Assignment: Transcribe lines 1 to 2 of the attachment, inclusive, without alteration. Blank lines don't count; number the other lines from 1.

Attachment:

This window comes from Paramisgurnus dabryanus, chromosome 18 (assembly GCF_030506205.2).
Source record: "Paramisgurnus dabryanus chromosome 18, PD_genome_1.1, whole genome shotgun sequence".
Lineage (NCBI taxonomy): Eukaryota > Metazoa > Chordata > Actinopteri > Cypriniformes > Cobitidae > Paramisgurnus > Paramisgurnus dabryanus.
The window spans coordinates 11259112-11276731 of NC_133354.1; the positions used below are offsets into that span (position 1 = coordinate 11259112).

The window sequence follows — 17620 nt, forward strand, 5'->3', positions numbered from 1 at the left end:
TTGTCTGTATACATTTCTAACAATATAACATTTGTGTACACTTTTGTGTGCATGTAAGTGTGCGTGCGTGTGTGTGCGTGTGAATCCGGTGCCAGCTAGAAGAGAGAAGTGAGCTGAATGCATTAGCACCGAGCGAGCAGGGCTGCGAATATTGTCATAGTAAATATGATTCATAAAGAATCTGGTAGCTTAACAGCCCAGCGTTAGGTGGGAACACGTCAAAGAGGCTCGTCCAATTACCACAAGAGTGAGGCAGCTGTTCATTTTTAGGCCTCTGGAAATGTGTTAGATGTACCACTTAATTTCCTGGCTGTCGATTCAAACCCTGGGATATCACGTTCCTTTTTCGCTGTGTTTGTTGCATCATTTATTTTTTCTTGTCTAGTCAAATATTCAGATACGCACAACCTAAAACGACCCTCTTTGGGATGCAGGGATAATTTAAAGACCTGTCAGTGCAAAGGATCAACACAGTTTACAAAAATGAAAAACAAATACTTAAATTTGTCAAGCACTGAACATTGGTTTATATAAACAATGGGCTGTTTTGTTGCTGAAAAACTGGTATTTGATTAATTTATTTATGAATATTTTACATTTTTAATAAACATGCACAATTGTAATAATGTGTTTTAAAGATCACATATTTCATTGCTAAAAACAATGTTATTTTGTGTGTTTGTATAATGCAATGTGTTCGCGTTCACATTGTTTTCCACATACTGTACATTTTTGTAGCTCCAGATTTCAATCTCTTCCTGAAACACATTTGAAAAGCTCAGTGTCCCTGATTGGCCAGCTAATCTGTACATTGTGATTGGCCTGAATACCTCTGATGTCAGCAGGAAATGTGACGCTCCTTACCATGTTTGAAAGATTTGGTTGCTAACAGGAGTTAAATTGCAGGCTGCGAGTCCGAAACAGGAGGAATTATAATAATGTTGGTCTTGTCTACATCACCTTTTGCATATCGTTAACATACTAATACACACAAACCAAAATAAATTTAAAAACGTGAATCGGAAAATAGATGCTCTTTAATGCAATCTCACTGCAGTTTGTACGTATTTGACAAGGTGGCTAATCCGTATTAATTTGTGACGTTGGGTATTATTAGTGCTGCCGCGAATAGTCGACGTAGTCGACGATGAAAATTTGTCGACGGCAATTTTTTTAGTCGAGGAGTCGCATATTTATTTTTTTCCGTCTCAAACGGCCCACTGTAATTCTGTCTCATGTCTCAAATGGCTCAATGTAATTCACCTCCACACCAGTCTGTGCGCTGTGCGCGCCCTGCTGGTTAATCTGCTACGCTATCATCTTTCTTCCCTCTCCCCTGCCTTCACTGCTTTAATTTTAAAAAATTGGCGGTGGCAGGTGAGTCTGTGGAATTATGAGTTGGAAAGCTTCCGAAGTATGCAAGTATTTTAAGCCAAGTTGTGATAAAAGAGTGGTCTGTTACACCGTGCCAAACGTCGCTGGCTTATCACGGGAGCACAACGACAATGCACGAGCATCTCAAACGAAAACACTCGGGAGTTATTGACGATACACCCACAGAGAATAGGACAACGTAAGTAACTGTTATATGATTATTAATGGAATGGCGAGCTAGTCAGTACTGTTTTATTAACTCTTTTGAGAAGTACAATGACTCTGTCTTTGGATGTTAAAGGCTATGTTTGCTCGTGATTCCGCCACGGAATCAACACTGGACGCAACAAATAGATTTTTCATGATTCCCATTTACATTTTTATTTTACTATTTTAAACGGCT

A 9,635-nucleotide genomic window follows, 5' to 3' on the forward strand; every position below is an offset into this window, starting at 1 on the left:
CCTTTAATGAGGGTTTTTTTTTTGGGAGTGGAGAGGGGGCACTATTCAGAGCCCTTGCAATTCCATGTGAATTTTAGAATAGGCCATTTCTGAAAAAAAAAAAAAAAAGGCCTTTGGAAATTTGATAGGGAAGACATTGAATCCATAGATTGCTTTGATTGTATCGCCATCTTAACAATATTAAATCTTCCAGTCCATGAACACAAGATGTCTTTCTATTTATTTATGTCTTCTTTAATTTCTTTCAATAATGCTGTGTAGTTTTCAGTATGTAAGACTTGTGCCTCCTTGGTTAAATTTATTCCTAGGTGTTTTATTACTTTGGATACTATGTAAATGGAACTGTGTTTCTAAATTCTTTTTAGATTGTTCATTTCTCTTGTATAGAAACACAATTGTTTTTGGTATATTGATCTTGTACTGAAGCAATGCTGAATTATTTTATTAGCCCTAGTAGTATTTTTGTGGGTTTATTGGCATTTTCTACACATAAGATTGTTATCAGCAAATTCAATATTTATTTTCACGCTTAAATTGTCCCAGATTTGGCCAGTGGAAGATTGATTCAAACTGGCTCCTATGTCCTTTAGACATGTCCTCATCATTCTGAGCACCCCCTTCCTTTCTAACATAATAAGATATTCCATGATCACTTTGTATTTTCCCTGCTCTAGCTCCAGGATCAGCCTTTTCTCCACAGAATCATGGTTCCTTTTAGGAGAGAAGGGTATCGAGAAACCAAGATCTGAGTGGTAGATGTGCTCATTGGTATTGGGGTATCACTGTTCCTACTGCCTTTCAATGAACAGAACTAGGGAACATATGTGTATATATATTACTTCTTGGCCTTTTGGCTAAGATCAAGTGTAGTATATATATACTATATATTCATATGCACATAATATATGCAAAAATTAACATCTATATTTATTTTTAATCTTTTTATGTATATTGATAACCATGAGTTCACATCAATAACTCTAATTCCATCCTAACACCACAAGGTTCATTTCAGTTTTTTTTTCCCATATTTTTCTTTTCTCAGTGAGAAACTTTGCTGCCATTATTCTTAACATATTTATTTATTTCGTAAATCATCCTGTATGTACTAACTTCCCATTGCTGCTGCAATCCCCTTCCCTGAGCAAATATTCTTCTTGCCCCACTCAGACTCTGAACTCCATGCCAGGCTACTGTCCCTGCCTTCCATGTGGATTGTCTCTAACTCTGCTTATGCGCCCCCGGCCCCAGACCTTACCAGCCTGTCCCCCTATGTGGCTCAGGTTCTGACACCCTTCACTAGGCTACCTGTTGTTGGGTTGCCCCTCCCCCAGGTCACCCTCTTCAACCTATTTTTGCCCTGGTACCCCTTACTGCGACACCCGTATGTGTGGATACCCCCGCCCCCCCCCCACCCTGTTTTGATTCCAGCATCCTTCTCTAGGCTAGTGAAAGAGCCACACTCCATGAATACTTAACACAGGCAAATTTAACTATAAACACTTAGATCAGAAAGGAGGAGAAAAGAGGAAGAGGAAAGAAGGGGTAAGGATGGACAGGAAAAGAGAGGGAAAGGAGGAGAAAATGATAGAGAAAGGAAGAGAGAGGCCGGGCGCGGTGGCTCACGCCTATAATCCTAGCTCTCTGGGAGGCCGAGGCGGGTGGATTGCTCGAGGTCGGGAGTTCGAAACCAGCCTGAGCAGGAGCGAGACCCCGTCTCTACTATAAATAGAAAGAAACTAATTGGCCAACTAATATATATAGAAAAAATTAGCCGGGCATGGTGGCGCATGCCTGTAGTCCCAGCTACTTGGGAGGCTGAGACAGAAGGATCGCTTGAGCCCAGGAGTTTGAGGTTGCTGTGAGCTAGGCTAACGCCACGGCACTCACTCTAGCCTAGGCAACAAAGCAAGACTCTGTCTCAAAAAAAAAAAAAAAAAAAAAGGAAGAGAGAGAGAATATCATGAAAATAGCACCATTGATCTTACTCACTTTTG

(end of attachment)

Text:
This window comes from Paramisgurnus dabryanus, chromosome 18 (assembly GCF_030506205.2).
Source record: "Paramisgurnus dabryanus chromosome 18, PD_genome_1.1, whole genome shotgun sequence".